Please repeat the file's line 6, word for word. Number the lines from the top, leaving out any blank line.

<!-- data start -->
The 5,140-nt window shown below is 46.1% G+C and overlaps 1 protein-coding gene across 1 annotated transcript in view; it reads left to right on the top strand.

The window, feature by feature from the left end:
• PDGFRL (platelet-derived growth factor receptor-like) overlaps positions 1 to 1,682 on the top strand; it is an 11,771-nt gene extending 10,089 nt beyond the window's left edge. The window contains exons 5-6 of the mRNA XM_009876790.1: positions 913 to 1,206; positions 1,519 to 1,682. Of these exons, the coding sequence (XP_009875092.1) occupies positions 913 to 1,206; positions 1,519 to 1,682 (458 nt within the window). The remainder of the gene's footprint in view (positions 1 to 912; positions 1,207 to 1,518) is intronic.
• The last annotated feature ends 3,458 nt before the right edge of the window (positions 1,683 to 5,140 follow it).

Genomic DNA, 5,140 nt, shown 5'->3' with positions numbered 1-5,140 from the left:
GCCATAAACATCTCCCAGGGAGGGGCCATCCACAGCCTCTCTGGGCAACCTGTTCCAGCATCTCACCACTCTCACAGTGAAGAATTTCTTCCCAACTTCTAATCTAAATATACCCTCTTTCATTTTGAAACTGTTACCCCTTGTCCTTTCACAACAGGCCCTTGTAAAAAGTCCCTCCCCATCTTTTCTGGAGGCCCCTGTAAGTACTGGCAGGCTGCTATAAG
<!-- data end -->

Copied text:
GCCATAAACATCTCCCAGGGAGGGGCCATCCACAGCCTCTCTGGGCAACCTGTTCCAGCATCTCACCACTCTCACAGTGAAGAATTTCTTCCCAACTTCTAATCTAAATATACCCTCTTTCATTTTGAAACTGTTACCCCTTGTCCTTTCACAACAGGCCCTTGTAAAAAGTCCCTCCCCATCTTTTCTGGAGGCCCCTGTAAGTACTGGCAGGCTGCTATAAG